Estimated impact on cardiovascular mortality
The results of the simulation of the absolute difference in 10-year risk of dying from CV disease in the peak relative to the nadir month are summarised in figure 2. Briefly, the excess risk increased with age, smoking status and male sex. For a 65-year-old man living in the Northern Hemisphere and who smoked, the excess 10-year risk of dying from CV disease in winter relative to summer was as high as 6.9%, while for a non-smoking woman aged 40 years, the excess risk was less than 0.1% (figure 2).
To our knowledge, this is the largest and most comprehensive study ever conducted to assess the seasonality of CVRFs. Our results strongly suggest that CVRFs present a seasonal pattern with lower levels in summer and higher levels in winter, suggesting that at least part of the patterning might be due to changes in air/outdoor temperature. Another possible explanation would be differences in exposure to sunlight, leading to differences in vitamin D levels and, thus, in CVRFs14; still, the effect of sunlight exposure on CVRFs has been questioned.15 Other factors such as increased levels of air pollution can also play a role. Higher concentrations of some pollutants have been associated with colder periods, and the relationship between an increased level of air pollution and cardiovascular disease has previously been established.16 Changes associated with winter/cold seasons, such as social withdrawal, the consumption of a diet with higher fat content and decreased levels of physical activity 17 can also partially contribute to the seasonal pattern. This patterning cannot be attributed to the seasonal variation of BMI, as all analyses were conducted using BMI-adjusted data. Indeed, CVRFs can be mediated by BMI, as evidenced by the complete remission or considerable improvement of high blood pressure, cholesterol or glucose levels following weight loss after caloric reduction or bariatric surgery.18 ,19 Hence, adjustment on BMI was deemed necessary prior to analysing the seasonality of the other CVRFs.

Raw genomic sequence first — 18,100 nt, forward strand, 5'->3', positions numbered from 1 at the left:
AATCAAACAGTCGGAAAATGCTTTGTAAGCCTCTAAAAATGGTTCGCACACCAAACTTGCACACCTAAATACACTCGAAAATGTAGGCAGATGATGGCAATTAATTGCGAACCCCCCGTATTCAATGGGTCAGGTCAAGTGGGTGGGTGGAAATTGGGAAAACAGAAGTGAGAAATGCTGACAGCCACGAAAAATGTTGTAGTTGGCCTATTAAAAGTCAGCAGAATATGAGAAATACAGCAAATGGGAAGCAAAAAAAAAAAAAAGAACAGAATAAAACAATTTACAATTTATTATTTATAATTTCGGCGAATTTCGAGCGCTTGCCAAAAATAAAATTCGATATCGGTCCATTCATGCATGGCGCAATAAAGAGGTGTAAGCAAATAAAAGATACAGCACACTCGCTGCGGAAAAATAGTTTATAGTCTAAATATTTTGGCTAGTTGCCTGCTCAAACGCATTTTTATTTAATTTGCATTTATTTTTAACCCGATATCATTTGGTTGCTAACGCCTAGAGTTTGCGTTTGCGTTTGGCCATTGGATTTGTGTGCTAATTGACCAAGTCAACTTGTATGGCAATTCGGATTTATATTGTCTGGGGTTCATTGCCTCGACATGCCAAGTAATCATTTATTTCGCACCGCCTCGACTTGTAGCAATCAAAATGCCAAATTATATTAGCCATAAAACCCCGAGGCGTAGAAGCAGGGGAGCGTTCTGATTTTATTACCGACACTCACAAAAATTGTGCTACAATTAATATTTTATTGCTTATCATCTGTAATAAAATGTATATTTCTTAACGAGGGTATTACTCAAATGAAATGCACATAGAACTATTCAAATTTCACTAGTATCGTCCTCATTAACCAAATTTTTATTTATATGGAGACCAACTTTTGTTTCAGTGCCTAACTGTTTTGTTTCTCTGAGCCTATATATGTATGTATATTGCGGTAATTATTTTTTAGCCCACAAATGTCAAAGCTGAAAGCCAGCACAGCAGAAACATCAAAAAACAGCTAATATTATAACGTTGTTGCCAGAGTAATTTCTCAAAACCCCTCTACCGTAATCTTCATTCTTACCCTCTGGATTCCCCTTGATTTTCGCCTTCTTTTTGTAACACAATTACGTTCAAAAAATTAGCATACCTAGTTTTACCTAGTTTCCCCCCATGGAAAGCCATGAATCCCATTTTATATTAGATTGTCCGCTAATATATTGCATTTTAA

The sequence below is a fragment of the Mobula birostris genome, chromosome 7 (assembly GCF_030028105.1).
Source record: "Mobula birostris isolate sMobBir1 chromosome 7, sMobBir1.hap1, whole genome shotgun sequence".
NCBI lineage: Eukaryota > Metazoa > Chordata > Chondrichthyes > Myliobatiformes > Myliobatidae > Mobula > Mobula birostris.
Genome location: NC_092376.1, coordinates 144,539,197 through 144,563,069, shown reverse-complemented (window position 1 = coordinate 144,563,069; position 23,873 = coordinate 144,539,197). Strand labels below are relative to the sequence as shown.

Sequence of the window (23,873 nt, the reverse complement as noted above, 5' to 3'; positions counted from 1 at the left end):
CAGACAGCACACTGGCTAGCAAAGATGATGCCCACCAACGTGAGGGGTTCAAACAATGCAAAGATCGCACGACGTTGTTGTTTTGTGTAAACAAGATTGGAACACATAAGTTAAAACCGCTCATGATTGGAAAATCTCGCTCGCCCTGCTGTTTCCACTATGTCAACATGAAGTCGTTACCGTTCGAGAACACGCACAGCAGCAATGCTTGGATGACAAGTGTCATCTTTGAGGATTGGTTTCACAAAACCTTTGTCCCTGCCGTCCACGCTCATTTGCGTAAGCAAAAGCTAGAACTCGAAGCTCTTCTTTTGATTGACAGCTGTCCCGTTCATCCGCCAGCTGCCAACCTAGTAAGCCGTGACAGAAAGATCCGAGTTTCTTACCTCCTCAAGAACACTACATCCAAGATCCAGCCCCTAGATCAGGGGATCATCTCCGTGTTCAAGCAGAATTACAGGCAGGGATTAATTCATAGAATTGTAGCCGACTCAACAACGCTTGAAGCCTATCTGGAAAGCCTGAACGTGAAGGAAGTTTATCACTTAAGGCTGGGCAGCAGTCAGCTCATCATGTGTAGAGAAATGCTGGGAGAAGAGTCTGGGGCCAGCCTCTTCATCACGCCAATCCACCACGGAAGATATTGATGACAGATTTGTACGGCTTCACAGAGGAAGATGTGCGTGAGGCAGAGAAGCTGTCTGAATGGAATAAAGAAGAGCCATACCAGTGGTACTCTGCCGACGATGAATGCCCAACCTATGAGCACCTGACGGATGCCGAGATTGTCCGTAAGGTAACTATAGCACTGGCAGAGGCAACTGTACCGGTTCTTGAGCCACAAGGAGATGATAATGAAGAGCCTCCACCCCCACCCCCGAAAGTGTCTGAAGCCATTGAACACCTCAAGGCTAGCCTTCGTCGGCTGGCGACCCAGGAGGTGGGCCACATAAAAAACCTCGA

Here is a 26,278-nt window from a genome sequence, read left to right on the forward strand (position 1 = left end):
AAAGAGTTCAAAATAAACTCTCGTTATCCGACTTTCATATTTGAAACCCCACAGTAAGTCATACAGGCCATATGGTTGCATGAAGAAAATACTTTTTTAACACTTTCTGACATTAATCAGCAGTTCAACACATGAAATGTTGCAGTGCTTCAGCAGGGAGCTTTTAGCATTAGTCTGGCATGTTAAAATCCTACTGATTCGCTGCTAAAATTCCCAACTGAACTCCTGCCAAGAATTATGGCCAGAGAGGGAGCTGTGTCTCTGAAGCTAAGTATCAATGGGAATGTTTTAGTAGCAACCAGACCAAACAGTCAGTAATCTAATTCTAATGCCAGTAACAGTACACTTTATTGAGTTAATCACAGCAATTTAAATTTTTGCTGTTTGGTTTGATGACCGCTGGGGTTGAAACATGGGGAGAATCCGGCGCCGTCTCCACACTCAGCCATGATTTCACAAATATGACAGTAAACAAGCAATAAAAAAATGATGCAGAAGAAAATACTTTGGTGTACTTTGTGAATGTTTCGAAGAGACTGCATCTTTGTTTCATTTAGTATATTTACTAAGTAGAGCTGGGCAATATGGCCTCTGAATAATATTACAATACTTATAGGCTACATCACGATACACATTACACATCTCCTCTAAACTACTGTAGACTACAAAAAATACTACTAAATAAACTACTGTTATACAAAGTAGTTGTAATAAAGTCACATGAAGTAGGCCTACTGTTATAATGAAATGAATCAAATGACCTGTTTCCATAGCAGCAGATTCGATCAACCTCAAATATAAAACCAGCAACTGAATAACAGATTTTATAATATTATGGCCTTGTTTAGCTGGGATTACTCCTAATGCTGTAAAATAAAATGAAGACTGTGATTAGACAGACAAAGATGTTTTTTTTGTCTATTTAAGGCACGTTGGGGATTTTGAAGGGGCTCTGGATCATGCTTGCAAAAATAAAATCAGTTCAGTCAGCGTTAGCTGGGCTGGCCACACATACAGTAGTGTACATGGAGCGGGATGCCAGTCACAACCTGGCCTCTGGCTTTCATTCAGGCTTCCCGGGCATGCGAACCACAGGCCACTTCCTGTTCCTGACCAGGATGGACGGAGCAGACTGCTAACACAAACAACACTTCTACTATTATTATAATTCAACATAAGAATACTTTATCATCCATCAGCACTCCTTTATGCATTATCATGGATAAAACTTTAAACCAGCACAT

This is also the first study which includes observations from both hemispheres. As winter in the Northern Hemisphere corresponds to summer in the Southern Hemisphere, this should lead to a mirror image of seasonal variations, which was actually observed in the present study.
BMI and waist circumference showed a small seasonal variation, a finding already reported in the literature.6 The most likely explanation is changes in physical activity20 or dietary intake21 during the warmer months. For instance, whereas total energy intake does not change between winter and summer, diet composition does, with a higher intake of fat-rich foods in winter.22